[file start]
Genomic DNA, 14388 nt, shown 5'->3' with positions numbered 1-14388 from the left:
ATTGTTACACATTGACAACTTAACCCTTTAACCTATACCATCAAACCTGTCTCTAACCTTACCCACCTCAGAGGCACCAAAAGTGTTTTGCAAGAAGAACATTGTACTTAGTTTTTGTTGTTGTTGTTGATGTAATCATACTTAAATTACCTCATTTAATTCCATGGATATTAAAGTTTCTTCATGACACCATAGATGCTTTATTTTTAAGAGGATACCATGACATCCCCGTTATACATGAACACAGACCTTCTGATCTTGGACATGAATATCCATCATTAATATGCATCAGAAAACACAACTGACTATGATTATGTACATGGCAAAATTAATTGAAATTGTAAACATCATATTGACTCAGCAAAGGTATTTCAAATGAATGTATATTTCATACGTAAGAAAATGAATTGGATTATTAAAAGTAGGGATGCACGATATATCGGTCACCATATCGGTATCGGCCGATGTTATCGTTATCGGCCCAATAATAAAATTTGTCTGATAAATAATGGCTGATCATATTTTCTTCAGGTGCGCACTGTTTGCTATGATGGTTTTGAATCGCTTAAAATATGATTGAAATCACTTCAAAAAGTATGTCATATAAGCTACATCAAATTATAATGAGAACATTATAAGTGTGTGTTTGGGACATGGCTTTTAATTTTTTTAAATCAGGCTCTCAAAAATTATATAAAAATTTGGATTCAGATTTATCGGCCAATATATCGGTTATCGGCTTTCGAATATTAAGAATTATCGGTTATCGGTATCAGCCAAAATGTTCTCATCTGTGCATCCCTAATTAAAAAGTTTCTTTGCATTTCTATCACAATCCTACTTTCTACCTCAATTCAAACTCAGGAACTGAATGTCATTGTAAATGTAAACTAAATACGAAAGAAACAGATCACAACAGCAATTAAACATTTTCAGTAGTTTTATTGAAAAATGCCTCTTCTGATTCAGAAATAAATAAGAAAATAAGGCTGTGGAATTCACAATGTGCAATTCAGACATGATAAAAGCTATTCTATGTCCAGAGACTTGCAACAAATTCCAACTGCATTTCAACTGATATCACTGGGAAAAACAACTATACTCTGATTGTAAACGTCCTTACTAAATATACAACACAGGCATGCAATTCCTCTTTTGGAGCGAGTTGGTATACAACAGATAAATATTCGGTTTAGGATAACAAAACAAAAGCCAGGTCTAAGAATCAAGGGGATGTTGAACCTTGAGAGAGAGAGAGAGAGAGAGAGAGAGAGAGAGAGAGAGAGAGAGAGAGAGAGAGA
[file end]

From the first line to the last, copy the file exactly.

Genomic DNA, 14388 nt, shown 5'->3' with positions numbered 1-14388 from the left:
ATTGTTACACATTGACAACTTAACCCTTTAACCTATACCATCAAACCTGTCTCTAACCTTACCCACCTCAGAGGCACCAAAAGTGTTTTGCAAGAAGAACATTGTACTTAGTTTTTGTTGTTGTTGTTGATGTAATCATACTTAAATTACCTCATTTAATTCCATGGATATTAAAGTTTCTTCATGACACCATAGATGCTTTATTTTTAAGAGGATACCATGACATCCCCGTTATACATGAACACAGACCTTCTGATCTTGGACATGAATATCCATCATTAATATGCATCAGAAAACACAACTGACTATGATTATGTACATGGCAAAATTAATTGAAATTGTAAACATCATATTGACTCAGCAAAGGTATTTCAAATGAATGTATATTTCATACGTAAGAAAATGAATTGGATTATTAAAAGTAGGGATGCACGATATATCGGTCACCATATCGGTATCGGCCGATGTTATCGTTATCGGCCCAATAATAAAATTTGTCTGATAAATAATGGCTGATCATATTTTCTTCAGGTGCGCACTGTTTGCTATGATGGTTTTGAATCGCTTAAAATATGATTGAAATCACTTCAAAAAGTATGTCATATAAGCTACATCAAATTATAATGAGAACATTATAAGTGTGTGTTTGGGACATGGCTTTTAATTTTTTTAAATCAGGCTCTCAAAAATTATATAAAAATTTGGATTCAGATTTATCGGCCAATATATCGGTTATCGGCTTTCGAATATTAAGAATTATCGGTTATCGGTATCAGCCAAAATGTTCTCATCTGTGCATCCCTAATTAAAAAGTTTCTTTGCATTTCTATCACAATCCTACTTTCTACCTCAATTCAAACTCAGGAACTGAATGTCATTGTAAATGTAAACTAAATACGAAAGAAACAGATCACAACAGCAATTAAACATTTTCAGTAGTTTTATTGAAAAATGCCTCTTCTGATTCAGAAATAAATAAGAAAATAAGGCTGTGGAATTCACAATGTGCAATTCAGACATGATAAAAGCTATTCTATGTCCAGAGACTTGCAACAAATTCCAACTGCATTTCAACTGATATCACTGGGAAAAACAACTATACTCTGATTGTAAACGTCCTTACTAAATATACAACACAGGCATGCAATTCCTCTTTTGGAGCGAGTTGGTATACAACAGATAAATATTCGGTTTAGGATAACAAAACAAAAGCCAGGTCTAAGAATCAAGGGGATGTTGAACCTTGAGAGAGAGAGAGAGAGAGAGAGAGAGAGAGAGAGAGAGAGAGAGAGAGAGAGAGA